Mexican authorities set up emergency shelters and cruise ships shifted course on Tuesday as Hurricane Rina strengthened off the Caribbean's coast on a projected track that would carry it to Mexico's resort-dotted shore.

Rina has maximum sustained winds of 165 km/h, making it a Category 2 storm. Forecasters said it could strengthen as it nears the Mexican coast Wednesday night and then could roll over the Cozumel-Cancun area on Thursday.

Yassir Espinoza, a clerk at the small Plaza Azul hotel in Cozumel, said tourists were being warned of the impending storm.    

"We told them if there is a hurricane there won't be any electricity or water for at least three days."

At least eight cruise ships were changing itineraries away from the storm's path, said Carnival Cruise Lines spokesman Vance Gulliksen.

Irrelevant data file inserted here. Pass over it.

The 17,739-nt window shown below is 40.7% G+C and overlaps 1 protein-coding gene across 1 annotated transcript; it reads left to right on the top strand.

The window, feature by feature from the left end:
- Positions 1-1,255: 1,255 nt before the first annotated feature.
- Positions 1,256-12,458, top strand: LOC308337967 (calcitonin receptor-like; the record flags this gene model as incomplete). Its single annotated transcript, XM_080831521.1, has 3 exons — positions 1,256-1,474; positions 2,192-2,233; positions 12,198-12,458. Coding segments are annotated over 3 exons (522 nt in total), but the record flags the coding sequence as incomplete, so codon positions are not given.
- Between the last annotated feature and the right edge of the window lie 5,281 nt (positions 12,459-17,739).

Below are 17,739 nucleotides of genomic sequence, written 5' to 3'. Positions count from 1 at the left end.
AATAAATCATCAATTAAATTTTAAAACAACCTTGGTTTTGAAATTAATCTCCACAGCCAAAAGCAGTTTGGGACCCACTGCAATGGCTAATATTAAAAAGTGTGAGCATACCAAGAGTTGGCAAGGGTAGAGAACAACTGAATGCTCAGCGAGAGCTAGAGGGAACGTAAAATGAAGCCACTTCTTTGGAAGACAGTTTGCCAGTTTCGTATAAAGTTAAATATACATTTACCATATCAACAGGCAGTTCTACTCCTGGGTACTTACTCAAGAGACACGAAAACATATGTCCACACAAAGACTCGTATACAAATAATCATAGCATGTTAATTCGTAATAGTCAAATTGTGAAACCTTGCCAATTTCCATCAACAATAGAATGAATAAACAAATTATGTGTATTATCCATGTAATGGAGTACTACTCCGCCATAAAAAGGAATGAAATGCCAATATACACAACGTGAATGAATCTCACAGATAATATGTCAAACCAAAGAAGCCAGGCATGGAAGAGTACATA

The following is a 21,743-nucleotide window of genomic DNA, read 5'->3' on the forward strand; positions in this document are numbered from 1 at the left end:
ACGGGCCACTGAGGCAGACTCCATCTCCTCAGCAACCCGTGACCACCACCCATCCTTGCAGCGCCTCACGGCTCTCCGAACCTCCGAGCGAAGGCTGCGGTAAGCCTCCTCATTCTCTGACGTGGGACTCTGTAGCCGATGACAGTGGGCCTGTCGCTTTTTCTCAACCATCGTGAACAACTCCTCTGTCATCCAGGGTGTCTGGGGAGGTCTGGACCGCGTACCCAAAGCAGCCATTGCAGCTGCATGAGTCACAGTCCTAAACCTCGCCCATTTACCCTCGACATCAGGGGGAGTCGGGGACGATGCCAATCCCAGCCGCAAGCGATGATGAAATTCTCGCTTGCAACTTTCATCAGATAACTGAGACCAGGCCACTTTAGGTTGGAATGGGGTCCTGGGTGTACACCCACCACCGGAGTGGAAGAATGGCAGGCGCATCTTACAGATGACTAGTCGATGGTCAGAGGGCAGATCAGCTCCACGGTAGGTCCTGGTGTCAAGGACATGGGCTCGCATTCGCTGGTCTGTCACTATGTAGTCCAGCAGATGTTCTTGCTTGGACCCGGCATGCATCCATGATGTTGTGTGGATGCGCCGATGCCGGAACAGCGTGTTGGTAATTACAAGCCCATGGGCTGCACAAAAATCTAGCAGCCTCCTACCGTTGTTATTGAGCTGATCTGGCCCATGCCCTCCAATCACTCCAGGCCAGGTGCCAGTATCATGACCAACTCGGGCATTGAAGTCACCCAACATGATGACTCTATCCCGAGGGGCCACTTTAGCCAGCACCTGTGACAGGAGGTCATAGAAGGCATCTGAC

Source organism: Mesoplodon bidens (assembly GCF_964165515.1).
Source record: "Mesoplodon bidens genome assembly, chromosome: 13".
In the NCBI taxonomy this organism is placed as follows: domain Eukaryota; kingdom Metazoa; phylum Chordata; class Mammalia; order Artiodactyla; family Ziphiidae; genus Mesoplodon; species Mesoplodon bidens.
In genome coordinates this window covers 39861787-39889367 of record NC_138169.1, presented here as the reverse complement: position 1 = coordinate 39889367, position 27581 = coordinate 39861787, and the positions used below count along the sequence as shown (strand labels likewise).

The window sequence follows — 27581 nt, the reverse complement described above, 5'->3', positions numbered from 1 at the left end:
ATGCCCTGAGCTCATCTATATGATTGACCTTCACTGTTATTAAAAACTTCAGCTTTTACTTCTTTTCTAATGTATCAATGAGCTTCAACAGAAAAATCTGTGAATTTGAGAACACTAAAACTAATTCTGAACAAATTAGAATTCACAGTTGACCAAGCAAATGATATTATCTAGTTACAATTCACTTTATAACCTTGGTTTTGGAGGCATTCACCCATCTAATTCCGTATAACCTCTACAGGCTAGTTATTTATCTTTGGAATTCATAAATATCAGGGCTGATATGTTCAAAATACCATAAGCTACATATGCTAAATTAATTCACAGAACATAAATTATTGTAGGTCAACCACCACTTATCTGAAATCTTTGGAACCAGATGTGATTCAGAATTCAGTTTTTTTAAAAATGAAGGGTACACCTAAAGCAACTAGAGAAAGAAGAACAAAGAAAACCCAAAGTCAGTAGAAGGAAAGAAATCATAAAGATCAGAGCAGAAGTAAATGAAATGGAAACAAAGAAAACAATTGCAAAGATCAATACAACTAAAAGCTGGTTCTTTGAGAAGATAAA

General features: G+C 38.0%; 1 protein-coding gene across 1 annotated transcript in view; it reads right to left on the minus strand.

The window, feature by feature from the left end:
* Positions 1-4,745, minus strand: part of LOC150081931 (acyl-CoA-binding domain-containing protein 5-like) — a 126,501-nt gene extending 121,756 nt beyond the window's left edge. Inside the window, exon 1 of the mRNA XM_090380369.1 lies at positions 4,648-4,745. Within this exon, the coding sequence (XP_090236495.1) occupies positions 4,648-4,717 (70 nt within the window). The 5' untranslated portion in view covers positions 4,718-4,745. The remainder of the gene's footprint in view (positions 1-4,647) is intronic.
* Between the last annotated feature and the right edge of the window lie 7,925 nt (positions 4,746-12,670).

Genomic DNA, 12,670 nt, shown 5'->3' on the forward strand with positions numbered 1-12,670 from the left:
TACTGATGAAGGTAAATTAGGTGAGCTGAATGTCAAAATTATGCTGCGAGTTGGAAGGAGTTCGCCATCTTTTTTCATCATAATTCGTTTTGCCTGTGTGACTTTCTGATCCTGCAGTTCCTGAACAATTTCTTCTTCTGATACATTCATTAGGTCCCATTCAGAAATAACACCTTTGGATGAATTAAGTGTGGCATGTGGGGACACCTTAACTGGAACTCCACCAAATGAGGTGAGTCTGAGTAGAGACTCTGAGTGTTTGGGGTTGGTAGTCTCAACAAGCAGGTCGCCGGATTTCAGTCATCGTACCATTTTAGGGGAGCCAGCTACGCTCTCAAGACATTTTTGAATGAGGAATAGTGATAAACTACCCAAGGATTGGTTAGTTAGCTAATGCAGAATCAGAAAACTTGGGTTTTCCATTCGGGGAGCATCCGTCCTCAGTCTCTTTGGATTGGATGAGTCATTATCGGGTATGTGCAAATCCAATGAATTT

Officials in Quintana Roo state said they were readying more than 1,100 shelters that could handle nearly 200,000 people, though so far there was no word of any planned evacuations.

Mexican officials issued a hurricane warning for the east coast of the peninsula that runs from north of Punta Gruesa to Cancun. A tropical storm warning is in effect from Chetumal to Punta Gruesa.

The hurricane is centred about 480 kilometres east-southeast of Chetumal and is moving west-northwest at roughly six km/h, forecasters said Tuesday.

"A gradual turn toward the northwest with some increase in forward speed is expected over the next 48 hours," the hurricane centre said in an advisory.

In Central America, affected by Rina's outer bands earlier, fishermen on Monday found a Nicaraguan navy boat that had gone missing with 29 people aboard. It had been used to evacuate an island.

With files from CBC News